Can Sunflower Seed Hulls Harm Plants – Are They Allelopathic

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Robert Pavlis

Sunflower seeds are good for feeding birds. They are relatively cheap, easy to handle, and birds love them. There is only one problem – the hulls. By spring the ground under bird feeders is covered with sunflower seed hulls.

Very little seems to grow under a feeder and many have heard that the sunflower hulls are allelopathic and that the allelochemicals prevent other plants from growing. There are even lists of plants on the internet that are affected by these chemicals.

There is also a concern about disposing sunflower seed hulls. Is it safe to compost them? Should they be put into the garbage? Can they be used as mulch? In this post, I’ll answer these questions by looking at the science.

Can Sunflower Seed Hulls Harm Plants - Are They Allelopathic, Photo credit: torange.biz
Can Sunflower Seed Hulls Harm Plants – Are They Allelopathic, Photo credit: torange.biz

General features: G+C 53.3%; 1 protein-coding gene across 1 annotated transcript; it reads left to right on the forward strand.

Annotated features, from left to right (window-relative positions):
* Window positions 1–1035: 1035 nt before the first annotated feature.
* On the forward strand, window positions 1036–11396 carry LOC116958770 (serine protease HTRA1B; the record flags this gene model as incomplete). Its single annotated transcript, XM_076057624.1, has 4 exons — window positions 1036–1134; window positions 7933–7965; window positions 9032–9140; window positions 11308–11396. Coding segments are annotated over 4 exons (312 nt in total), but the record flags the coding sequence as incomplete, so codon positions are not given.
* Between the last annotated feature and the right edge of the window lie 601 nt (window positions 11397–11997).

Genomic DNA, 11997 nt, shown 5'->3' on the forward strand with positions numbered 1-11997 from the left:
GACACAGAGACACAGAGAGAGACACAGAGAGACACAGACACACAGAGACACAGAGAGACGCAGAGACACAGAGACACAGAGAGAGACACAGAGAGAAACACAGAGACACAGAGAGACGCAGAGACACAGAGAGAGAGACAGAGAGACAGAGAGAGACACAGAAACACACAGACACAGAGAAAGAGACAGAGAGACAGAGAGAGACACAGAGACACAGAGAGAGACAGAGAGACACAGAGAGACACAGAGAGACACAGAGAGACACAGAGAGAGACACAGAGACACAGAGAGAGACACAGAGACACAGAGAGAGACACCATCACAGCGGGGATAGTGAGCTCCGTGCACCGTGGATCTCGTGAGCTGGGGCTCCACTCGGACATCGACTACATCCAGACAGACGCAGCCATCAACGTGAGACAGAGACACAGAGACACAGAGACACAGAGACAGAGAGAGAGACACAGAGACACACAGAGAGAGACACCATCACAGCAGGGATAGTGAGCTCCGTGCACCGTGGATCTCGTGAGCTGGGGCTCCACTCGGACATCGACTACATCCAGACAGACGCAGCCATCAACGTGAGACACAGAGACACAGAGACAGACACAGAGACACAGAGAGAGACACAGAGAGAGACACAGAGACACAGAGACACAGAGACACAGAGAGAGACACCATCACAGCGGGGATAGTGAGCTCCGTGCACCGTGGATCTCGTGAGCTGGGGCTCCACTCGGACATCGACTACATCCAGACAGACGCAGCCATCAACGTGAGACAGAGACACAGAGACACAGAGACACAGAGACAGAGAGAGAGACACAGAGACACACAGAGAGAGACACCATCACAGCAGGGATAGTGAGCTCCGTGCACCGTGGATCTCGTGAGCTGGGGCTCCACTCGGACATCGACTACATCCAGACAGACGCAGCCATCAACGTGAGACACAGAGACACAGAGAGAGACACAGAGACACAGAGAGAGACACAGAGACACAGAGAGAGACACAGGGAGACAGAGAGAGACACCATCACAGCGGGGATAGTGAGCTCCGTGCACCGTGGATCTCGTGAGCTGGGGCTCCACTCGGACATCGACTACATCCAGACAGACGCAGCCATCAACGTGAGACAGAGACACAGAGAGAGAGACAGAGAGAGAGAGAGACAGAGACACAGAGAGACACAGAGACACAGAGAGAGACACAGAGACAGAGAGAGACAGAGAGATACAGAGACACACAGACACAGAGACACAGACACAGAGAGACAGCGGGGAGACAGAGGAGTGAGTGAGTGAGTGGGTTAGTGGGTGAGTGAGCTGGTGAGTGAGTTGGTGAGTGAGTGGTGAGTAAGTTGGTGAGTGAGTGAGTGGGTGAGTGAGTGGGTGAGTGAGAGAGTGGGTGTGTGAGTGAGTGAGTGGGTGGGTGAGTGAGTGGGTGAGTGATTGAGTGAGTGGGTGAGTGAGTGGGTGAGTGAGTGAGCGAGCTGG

What is Allelopathy?

Wikipedia says, “allelopathy is a biological phenomenon by which an organism produces one or more biochemicals that influence the germination, growth, survival, and reproduction of other organisms. These biochemicals are known as allelochemicals and can have beneficial (positive allelopathy) or detrimental (negative allelopathy) effects on the target organisms.”

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That definition is correct but many gardeners simplify the definition to something like, allelopathy is the process where one plant prevents another one from growing. In most gardening situations we don’t talk about any positive effects, and we normally only care about the plants.

The classic example of  allelopathy is the walnut tree. Everybody talks about the fact that nothing grows under a walnut tree because it produces juglone. That is largely a myth which I have discussed in Walnuts, Juglone and Allelopathy.

Are Sunflowers Allelopathic?

There has actually been a fair amount of research on this subject since sunflowers are an important agricultural crop and it is known that rotations with the wrong crops can cause problems.

This has also been studied to see if sunflower plants could be used for weed suppression.